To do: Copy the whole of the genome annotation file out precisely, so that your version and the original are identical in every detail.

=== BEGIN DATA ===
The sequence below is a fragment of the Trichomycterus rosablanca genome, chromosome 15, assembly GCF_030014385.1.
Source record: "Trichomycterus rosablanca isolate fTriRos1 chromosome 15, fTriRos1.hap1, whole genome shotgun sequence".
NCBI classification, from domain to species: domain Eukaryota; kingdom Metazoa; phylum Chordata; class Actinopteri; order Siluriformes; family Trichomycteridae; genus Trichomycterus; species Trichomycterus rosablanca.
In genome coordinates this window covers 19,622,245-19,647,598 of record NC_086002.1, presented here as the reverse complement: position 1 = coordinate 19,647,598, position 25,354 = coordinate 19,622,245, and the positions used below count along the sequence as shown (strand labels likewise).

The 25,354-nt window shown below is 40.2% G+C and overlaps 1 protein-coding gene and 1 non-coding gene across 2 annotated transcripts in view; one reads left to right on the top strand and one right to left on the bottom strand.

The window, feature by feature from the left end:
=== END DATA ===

The sequence below is a fragment of the Trichomycterus rosablanca genome, chromosome 15, assembly GCF_030014385.1.
Source record: "Trichomycterus rosablanca isolate fTriRos1 chromosome 15, fTriRos1.hap1, whole genome shotgun sequence".
NCBI classification, from domain to species: domain Eukaryota; kingdom Metazoa; phylum Chordata; class Actinopteri; order Siluriformes; family Trichomycteridae; genus Trichomycterus; species Trichomycterus rosablanca.
In genome coordinates this window covers 19,622,245-19,647,598 of record NC_086002.1, presented here as the reverse complement: position 1 = coordinate 19,647,598, position 25,354 = coordinate 19,622,245, and the positions used below count along the sequence as shown (strand labels likewise).

The 25,354-nt window shown below is 40.2% G+C and overlaps 1 protein-coding gene and 1 non-coding gene across 2 annotated transcripts in view; one reads left to right on the top strand and one right to left on the bottom strand.

The window, feature by feature from the left end: